Greenberg: You could argue that the Orlando Magic’s best player is Tobias Harris, which means that there is no argument that they will once again be the worst team in the NBA. But thanks to frozen envelopes and the general cruelty of the draft hods, the team with the best chance of getting first dibs rarely does, so I’m betting that Wiggins goes to Phoenix.

Oby, Jr.: Around this time last year, the question for the 2013 NBA Draft boiled down to: Nerlens Noel or Shabazz Muhammad? The eventual sixth and fourteenth selections, respectively, are no testament to the reliability of draft projections based on high school performance. Then again, the forward from St. Vincent-St. Mary has met every imaginable benchmark, so there is precedent. The question is really looking for the NBA’s worst team, a depressingly tight race, since there are as many teams vying for this title as there are for THE title. The favorites have to be the Philadelphia 76ers, who as of late August hadn’t yet compiled a full roster, and have only a late-lottery rookie at the point guard spot. Close second is the Phoenix Suns, who watched three of the five best players from an already-barren roster leave town this summer. Wiggins ought to be praying for a lottery miracle.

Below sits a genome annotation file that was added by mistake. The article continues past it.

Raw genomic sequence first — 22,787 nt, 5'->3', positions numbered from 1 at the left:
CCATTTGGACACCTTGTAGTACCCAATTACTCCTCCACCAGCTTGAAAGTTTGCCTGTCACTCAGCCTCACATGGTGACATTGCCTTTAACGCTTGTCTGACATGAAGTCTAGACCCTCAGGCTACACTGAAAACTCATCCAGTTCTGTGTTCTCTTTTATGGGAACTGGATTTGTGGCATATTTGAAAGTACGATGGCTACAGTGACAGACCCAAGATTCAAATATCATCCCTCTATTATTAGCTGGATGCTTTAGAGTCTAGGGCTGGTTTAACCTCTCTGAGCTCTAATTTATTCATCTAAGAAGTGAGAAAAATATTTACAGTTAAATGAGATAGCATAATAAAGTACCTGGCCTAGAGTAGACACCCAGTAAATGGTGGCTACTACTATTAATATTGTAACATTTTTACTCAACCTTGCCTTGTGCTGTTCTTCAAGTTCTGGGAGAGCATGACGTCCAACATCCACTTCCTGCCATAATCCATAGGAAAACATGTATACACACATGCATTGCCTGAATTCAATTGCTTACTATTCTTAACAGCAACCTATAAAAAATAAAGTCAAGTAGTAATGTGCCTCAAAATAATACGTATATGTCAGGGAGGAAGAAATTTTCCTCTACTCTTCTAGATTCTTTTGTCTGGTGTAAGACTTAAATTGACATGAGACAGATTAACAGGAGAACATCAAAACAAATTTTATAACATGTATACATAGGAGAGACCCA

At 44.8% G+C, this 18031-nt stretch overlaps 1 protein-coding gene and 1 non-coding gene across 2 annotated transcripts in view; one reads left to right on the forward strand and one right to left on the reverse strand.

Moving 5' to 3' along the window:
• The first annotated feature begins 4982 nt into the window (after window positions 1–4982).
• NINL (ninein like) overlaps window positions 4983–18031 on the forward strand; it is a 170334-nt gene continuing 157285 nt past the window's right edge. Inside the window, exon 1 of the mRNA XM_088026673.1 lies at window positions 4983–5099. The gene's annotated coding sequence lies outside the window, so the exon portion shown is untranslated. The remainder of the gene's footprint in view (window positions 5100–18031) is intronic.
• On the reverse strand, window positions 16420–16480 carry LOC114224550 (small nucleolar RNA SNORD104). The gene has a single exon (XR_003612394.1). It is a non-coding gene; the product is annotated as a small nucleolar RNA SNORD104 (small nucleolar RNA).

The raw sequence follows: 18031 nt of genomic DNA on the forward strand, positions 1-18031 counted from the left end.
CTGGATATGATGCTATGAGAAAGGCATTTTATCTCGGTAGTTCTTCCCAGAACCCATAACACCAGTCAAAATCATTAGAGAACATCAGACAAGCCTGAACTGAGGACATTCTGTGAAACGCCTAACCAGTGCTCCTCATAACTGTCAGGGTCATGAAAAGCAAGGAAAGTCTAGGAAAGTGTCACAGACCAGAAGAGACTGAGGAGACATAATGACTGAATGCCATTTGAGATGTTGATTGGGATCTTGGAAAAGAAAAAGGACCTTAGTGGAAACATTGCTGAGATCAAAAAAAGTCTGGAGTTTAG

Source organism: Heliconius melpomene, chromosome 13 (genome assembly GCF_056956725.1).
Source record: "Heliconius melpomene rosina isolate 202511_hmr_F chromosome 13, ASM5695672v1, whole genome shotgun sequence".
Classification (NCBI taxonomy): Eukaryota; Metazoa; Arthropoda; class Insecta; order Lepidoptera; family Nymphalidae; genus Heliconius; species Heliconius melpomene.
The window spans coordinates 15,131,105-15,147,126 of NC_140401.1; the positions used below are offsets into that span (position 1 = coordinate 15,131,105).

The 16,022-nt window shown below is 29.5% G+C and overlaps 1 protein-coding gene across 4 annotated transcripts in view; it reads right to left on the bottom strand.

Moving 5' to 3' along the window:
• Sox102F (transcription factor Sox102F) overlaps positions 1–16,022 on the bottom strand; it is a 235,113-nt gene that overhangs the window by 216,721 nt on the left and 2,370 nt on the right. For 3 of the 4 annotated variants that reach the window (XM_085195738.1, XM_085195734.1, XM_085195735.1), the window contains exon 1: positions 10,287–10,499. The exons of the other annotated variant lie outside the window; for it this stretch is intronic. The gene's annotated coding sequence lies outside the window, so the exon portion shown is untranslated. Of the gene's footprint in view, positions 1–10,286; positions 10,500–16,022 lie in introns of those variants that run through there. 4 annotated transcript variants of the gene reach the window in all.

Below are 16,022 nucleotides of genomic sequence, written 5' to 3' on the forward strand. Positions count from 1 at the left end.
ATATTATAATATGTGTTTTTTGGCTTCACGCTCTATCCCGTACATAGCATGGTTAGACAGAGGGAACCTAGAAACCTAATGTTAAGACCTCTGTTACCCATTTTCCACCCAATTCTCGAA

Lowery: The Orlando Magic look awful enough that the moral dilemma of whether to tank should never occur. I think it would take a better-than-expected effort from them coupled with an obvious tank job from the Charlotte Bobcats for Orlando not to get 25 percent odds come NBA Draft Lottery time. Unfortunately, and as we all well know, the field will have 75 percent odds, making it fairly likely the Magic still don’t get Wiggins. But if what we’re really asking is, “Which team is worst?” then I believe we have our answer.